Due Diligence Checklist for Multifamily Acquisition
If you’re looking to invest in a multifamily property in this market, it’s just a fact: Expect to analyze and make offers on multiple properties to find the right fit.
So, having a system in place to do the necessary due diligence will help you not only move faster but also make fewer mistakes. Our multifamily due diligence checklist is your starting point; click below to download now. This is the curated list our commercial team leans on as we help buyers analyze potential multifamily acquisitions, but can serve both buyers and sellers.
We’ve broken the checklist down into six sections: Financial Audit, Rent Roll Audit, Building Inspection, Market Analysis, Legal Audit, and Marketing Audit.
In practice, this checklist would typically be used by a buyer who just put a property under contract. So, using information provided by a seller on an offering memorandum or marketing package, a buyer has run those details through their underwriting model, determined that this deal makes sense, submitted a letter of intent or purchase and sale agreement, and now has the property under contract. At that point, our commercial team uses this checklist to make sure we haven’t forgotten any important items as we move toward closing.
We review two years of income statements, vendor contracts, and various invoices to confirm the numbers we put together before submitting our offer. Quite often, the seller’s financials are inflated or incorrect, and we are looking not only for items that are wrong but line items that have been left off. For example, often the seller performs maintenance or landscaping, or manages the property, and these expenses need to be accounted for.
Rent Roll Audit
Putting a solid rent roll together means reviewing all leases, understanding what delinquencies look like, and making sure we know what prepaid rents and concessions will survive closing. Some lenders require estoppels—and it is not a bad idea to add this to your workflow. Many sellers won’t be familiar with estoppels, and if you plan on using them, you should add them to the purchase and sale agreement as a special stipulation, since they are quite disruptive to tenants and most sellers will not allow you to go door to door to talk to each tenant. See this article on estoppels for a template and background on how to use them.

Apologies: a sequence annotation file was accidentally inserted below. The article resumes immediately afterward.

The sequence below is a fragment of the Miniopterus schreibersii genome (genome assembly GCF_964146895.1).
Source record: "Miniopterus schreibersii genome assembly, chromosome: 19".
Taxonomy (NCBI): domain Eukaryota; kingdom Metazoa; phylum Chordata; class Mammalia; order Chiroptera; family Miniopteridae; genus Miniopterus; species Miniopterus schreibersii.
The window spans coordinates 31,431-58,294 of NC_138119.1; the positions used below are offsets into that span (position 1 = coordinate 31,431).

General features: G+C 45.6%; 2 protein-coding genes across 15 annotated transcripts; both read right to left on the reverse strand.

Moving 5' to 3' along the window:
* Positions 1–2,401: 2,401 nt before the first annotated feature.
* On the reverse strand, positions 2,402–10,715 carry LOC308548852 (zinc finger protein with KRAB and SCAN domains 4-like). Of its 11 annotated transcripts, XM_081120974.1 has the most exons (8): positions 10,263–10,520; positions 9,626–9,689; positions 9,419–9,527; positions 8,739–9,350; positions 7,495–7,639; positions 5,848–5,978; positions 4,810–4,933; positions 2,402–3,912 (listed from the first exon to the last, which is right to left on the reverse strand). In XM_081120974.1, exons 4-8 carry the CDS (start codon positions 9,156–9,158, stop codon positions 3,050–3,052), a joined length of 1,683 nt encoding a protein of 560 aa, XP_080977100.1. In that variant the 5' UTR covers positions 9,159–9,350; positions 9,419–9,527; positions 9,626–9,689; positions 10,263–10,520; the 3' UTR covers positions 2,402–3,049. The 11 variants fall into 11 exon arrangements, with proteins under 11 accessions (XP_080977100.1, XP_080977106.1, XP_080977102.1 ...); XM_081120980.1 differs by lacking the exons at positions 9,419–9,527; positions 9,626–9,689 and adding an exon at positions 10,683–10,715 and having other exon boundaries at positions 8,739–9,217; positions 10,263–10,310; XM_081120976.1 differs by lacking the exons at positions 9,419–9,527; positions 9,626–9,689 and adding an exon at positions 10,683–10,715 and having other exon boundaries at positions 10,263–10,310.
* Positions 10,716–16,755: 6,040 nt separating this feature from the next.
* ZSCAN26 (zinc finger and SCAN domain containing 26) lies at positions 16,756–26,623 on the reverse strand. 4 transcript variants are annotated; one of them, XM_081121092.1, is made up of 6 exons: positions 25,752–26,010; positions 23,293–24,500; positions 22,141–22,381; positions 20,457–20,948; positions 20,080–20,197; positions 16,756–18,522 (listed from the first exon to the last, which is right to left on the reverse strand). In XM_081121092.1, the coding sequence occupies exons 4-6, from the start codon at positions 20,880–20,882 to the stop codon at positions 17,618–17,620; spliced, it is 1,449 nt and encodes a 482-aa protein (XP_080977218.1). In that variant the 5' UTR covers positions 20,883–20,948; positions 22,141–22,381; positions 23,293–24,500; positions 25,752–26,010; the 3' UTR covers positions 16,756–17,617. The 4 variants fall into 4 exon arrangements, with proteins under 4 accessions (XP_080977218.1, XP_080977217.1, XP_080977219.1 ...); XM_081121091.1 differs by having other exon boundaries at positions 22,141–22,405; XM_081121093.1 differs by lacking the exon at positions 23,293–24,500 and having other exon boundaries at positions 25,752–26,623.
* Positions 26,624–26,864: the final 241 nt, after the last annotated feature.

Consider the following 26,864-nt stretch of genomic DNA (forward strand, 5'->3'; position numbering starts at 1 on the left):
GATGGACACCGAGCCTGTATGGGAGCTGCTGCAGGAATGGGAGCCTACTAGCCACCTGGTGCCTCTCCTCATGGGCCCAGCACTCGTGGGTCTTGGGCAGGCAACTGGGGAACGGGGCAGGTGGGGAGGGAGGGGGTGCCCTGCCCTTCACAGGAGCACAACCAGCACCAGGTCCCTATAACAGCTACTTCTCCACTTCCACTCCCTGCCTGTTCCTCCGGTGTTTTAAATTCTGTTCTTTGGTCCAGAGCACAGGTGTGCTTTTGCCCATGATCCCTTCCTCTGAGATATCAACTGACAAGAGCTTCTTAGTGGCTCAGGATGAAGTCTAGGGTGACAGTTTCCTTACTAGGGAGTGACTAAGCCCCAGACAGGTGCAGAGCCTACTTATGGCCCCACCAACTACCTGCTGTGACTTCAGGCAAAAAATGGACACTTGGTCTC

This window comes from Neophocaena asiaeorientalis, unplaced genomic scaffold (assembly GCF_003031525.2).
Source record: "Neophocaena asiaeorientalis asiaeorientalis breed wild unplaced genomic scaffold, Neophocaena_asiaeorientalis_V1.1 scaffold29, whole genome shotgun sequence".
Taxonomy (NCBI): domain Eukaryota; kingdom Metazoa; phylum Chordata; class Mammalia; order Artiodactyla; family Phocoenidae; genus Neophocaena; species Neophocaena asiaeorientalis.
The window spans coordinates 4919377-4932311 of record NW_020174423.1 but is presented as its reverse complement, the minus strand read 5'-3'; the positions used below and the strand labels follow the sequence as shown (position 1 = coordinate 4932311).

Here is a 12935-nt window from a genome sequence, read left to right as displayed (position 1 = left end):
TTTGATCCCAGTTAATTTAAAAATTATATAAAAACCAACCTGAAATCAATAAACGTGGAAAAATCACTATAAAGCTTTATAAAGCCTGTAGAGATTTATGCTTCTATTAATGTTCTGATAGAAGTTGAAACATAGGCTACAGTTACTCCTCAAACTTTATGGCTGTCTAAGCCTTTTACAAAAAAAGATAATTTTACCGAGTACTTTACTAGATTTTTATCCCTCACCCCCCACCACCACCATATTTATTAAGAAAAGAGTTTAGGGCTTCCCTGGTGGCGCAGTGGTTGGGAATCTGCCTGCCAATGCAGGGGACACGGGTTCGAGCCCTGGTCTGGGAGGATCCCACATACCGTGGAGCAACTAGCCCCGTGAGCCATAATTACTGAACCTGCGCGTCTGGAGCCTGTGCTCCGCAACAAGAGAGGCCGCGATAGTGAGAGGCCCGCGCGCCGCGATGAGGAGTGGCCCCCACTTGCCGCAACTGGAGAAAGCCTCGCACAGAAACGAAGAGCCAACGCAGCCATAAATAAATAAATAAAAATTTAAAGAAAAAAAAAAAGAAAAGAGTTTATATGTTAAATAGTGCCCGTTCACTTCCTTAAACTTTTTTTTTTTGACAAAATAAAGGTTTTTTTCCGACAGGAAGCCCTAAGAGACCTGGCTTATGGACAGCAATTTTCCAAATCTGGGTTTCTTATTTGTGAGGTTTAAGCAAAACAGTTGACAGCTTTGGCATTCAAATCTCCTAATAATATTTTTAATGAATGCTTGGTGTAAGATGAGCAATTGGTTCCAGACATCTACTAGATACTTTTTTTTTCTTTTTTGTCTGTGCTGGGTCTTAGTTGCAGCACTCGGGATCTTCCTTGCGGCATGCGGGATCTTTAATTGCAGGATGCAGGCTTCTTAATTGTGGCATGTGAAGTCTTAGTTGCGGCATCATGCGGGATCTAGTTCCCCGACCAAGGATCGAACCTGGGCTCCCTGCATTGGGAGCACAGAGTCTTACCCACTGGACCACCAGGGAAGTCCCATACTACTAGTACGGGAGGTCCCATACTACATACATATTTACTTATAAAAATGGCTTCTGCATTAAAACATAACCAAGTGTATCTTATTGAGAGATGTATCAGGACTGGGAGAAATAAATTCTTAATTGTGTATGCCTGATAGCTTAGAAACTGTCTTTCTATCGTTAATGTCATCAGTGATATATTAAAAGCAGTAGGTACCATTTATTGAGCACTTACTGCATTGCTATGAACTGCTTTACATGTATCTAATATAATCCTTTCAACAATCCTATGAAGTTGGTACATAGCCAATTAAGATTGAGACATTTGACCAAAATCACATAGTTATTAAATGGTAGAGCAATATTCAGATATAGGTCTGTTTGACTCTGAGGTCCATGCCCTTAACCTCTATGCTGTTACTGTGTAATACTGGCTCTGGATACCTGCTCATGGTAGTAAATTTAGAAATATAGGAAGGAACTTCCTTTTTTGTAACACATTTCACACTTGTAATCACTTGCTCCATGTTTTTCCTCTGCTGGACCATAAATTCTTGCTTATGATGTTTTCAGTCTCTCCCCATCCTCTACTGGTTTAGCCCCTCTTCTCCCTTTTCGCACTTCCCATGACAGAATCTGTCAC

We will also perform a rent study to understand what competing comparable properties are renting for, which will help you project where your rents should be. Click here for an article on rent studies and how to perform them.
The final step is to interview potential property management companies and select one that can help advise you on rent rates and the local market.
It’s important to thoroughly understand the condition of the property and future maintenance expenses. Roofs, electrical systems, plumbing systems and HVAC systems should all be included. A thorough review of the plat and deed should be performed to understand any easements across the property, the locations of water and sewer lines, and any potential boundary issues. Your lender may require you to have a Phase I environmental report and an appraisal—these items can be time intensive, so make sure they are ordered early in the process. Some municipalities are very strict when it comes to certificates of occupancy, permits and inspections, so ask for copies of past inspections, along with permits for prior work performed.
We could write a book on market analysis, but at a high-level, you just want to make sure you understand the neighborhood and general trends in the market. Are things getting better or worse in this area? Have there been new job announcements in the area?
We review insurance policies and exceptions, as well as five years’ worth of loss runs. It’s a good idea to ask if there are any unrecorded agreements affecting the property, such as neighbors driving across the property or using the dumpster, for example. The seller should disclose any potential lawsuits facing the property at this point. Also, we review the community rules, the lease form itself and the current application form. There may be fair housing issues or blatant errors in the forms, and these should be considered and corrected immediately.
We collect as much information as we can from the seller regarding their current marketing package. This includes floorplans, brochures, logos, and a review of their website and current management system. Often, we find a wide gap between the current rents and what the rent study suggests the market rents should be, and this could be attributed to lack of marketing. You will also want to review the property’s website and confirm that the domain and branding are a part of the sale and included in the contract.
We encourage you to use the checklist on potential deals you’re working on, but if you would like an advisor to help you in the acquisition process from start to finish, email us to schedule a time to discuss a buyer representation assignment with one of our brokers.
That’s it! Please also let us know how we can improve our process in the comments below. Are there any items we’ve left off the checklist? What are the biggest mistakes you’ve made in the past that could have been solved with one of these bullet points?
Copyright (c)2021 | This post originally appeared in Jonathan Aceves’s blog and is republished with permission.